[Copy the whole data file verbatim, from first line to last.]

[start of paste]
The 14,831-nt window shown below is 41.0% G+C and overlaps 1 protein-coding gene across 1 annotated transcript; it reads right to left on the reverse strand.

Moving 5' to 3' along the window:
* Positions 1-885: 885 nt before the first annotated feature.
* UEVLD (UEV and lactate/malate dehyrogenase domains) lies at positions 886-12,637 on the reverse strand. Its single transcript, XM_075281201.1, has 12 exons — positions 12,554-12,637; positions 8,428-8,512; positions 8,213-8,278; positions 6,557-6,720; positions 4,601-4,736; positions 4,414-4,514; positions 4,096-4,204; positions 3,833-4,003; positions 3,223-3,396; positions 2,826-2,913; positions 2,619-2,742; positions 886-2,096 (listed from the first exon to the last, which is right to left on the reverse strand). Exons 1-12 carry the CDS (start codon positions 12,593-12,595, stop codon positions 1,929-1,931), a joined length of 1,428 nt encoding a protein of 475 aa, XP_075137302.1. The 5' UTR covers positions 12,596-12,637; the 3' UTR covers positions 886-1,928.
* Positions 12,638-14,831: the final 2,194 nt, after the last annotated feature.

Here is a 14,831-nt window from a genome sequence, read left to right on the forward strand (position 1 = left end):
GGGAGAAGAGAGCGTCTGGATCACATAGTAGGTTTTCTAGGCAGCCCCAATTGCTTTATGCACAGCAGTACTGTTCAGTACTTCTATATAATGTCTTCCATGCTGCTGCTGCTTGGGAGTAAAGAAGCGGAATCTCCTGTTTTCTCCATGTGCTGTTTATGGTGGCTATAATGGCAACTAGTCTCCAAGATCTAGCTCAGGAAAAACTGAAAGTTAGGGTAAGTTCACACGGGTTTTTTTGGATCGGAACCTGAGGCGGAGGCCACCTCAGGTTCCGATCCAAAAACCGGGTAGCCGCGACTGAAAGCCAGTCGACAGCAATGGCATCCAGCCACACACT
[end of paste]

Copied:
The 14,831-nt window shown below is 41.0% G+C and overlaps 1 protein-coding gene across 1 annotated transcript; it reads right to left on the reverse strand.

Moving 5' to 3' along the window:
* Positions 1-885: 885 nt before the first annotated feature.
* UEVLD (UEV and lactate/malate dehyrogenase domains) lies at positions 886-12,637 on the reverse strand. Its single transcript, XM_075281201.1, has 12 exons — positions 12,554-12,637; positions 8,428-8,512; positions 8,213-8,278; positions 6,557-6,720; positions 4,601-4,736; positions 4,414-4,514; positions 4,096-4,204; positions 3,833-4,003; positions 3,223-3,396; positions 2,826-2,913; positions 2,619-2,742; positions 886-2,096 (listed from the first exon to the last, which is right to left on the reverse strand). Exons 1-12 carry the CDS (start codon positions 12,593-12,595, stop codon positions 1,929-1,931), a joined length of 1,428 nt encoding a protein of 475 aa, XP_075137302.1. The 5' UTR covers positions 12,596-12,637; the 3' UTR covers positions 886-1,928.
* Positions 12,638-14,831: the final 2,194 nt, after the last annotated feature.

Here is a 14,831-nt window from a genome sequence, read left to right on the forward strand (position 1 = left end):
GGGAGAAGAGAGCGTCTGGATCACATAGTAGGTTTTCTAGGCAGCCCCAATTGCTTTATGCACAGCAGTACTGTTCAGTACTTCTATATAATGTCTTCCATGCTGCTGCTGCTTGGGAGTAAAGAAGCGGAATCTCCTGTTTTCTCCATGTGCTGTTTATGGTGGCTATAATGGCAACTAGTCTCCAAGATCTAGCTCAGGAAAAACTGAAAGTTAGGGTAAGTTCACACGGGTTTTTTTGGATCGGAACCTGAGGCGGAGGCCACCTCAGGTTCCGATCCAAAAACCGGGTAGCCGCGACTGAAAGCCAGTCGACAGCAATGGCATCCAGCCACACACT